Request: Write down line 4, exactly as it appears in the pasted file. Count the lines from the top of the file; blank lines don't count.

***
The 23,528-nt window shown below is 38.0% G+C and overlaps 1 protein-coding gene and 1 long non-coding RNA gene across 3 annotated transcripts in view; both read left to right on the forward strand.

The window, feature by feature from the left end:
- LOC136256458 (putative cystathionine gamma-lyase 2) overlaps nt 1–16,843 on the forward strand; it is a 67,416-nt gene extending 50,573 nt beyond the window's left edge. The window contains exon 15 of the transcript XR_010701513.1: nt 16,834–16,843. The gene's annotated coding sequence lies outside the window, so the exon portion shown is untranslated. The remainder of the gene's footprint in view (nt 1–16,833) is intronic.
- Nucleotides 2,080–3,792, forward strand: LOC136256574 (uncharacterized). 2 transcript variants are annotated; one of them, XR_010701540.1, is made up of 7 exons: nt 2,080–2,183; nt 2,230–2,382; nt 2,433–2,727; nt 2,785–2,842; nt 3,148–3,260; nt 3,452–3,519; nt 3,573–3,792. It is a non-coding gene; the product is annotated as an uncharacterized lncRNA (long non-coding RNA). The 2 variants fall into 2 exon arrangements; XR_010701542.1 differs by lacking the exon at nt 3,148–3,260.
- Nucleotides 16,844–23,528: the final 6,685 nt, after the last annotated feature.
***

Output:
- Nucleotides 2,080–3,792, forward strand: LOC136256574 (uncharacterized). 2 transcript variants are annotated; one of them, XR_010701540.1, is made up of 7 exons: nt 2,080–2,183; nt 2,230–2,382; nt 2,433–2,727; nt 2,785–2,842; nt 3,148–3,260; nt 3,452–3,519; nt 3,573–3,792. It is a non-coding gene; the product is annotated as an uncharacterized lncRNA (long non-coding RNA). The 2 variants fall into 2 exon arrangements; XR_010701542.1 differs by lacking the exon at nt 3,148–3,260.